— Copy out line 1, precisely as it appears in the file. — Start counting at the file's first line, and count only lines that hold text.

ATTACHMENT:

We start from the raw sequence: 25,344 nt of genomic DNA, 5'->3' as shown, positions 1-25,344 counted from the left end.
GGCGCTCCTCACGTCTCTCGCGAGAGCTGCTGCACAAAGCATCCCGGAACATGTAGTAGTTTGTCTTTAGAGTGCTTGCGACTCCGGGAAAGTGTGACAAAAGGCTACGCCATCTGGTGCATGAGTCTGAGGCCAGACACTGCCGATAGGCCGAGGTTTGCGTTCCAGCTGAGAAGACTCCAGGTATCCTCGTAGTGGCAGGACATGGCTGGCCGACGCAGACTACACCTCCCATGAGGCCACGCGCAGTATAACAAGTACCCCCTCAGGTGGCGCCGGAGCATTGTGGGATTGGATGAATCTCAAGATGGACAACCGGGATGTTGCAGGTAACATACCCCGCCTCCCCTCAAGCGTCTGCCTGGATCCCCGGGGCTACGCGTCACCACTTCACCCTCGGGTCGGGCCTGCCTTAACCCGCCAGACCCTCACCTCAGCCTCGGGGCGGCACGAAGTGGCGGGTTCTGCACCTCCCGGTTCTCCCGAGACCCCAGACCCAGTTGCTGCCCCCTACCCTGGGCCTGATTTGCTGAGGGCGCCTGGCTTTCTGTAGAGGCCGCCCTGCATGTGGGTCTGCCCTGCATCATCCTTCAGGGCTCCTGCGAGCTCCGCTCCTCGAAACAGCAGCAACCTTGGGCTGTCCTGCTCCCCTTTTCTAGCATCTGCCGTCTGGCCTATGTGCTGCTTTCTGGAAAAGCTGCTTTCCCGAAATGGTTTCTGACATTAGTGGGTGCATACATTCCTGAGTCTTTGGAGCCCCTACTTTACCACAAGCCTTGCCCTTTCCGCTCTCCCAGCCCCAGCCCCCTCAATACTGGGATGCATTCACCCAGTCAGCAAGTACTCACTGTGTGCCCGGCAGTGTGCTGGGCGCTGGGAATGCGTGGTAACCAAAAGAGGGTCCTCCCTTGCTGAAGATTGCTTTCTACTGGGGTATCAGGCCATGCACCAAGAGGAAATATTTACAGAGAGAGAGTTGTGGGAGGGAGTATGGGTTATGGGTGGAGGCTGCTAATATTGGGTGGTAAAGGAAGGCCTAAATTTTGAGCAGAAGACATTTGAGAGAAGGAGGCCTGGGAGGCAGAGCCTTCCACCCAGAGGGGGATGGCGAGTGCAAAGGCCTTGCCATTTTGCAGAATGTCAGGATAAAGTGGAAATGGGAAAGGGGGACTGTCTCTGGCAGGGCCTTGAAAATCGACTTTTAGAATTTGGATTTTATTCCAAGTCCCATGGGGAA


We start from the raw sequence: 25,344 nt of genomic DNA, 5'->3' as shown, positions 1-25,344 counted from the left end.